Chris Rock’s “Good Hair” Opens Eyes to African-American Beauty Culture
When Chris Rock’s daughter, Lola, came to him crying and asked, “Daddy, how come I don’t have good hair?” the bewildered comic committed himself to figuring out the complex answer to his daughter’s simple, but profound question.
In the documentary film, Good Hair, Rock takes us on a fascinating journey through the international business trade of hair weaves, the science behind relaxers and the surprising question of how much black women spend on their hair.
During a press junket for a film festival in Salt Lake City, Rock discussed with Salon Magazine journalist Andrew O’Hehir how the initial idea for the film expanded the further he investigated.
“It kind of blew my mind, the idea that in an African-American household you got this Porsche that nobody can see, these working-class and middle-class black women spending thousands of dollars… buying a Porsche that nobody sees.” He adds, “There is a whole economic realm to this that I didn’t know about at all.”
Human hair is India’s single largest export. He also sees how the culture has adapted to make harvesting the hair easy and profitable for the industry. Many Hindu temples conduct “hair sacrifices” during religious ceremonies that allow members of the temple a few moments of cultural distinction (and no money) in exchange for hair that can later be worth thousands of dollars. This “sacrificed” hair is processed and sold to hair dealers around the world who, in turn, sell it to local dealers who, in turn, sell it to salons and hair vendors at a huge profit.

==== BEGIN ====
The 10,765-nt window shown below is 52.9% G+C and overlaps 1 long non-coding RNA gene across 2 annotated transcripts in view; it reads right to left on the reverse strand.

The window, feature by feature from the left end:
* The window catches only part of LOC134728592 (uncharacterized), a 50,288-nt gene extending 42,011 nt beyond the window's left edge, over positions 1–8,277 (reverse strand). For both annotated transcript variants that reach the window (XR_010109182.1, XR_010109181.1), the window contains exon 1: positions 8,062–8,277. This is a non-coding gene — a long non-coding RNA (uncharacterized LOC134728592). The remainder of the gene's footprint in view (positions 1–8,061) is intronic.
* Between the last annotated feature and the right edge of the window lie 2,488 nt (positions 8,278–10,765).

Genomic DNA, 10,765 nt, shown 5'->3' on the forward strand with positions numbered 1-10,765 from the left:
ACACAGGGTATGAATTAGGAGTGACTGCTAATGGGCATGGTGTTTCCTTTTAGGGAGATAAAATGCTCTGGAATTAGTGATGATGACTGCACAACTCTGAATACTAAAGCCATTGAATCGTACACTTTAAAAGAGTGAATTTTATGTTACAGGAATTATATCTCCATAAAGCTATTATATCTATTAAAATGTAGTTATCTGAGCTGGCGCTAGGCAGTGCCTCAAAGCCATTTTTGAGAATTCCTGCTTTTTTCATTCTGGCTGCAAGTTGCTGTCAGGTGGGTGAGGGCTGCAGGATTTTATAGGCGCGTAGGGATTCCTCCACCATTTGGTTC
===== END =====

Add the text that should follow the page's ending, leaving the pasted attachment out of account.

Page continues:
How does Rock view this suspicious economic angle? He tells O’Hehir a different cut of the movie exists where Rock treats the hair trade as a problem for black females. He later calls on women to reject this international cartel of exploitation. But, he says, in the end that version simply wasn’t as fun to watch. He said he would rather inform and entertain rather than divide and mobilize.
On that tip, Rock succeeds. The movie is a serious, yet non-confrontational look at how cultural norms can make us do and believe some crazy things. It’s entertaining, but not angry. Celebrities such as Ice-T, Nia Long, Paul Mooney, Raven Symoné, Maya Angelou, and Reverend Al Sharpton all candidly offer their stories and observations that add much more entertainment to what could have become a sobering, but impersonal look into the culture of beauty in the world.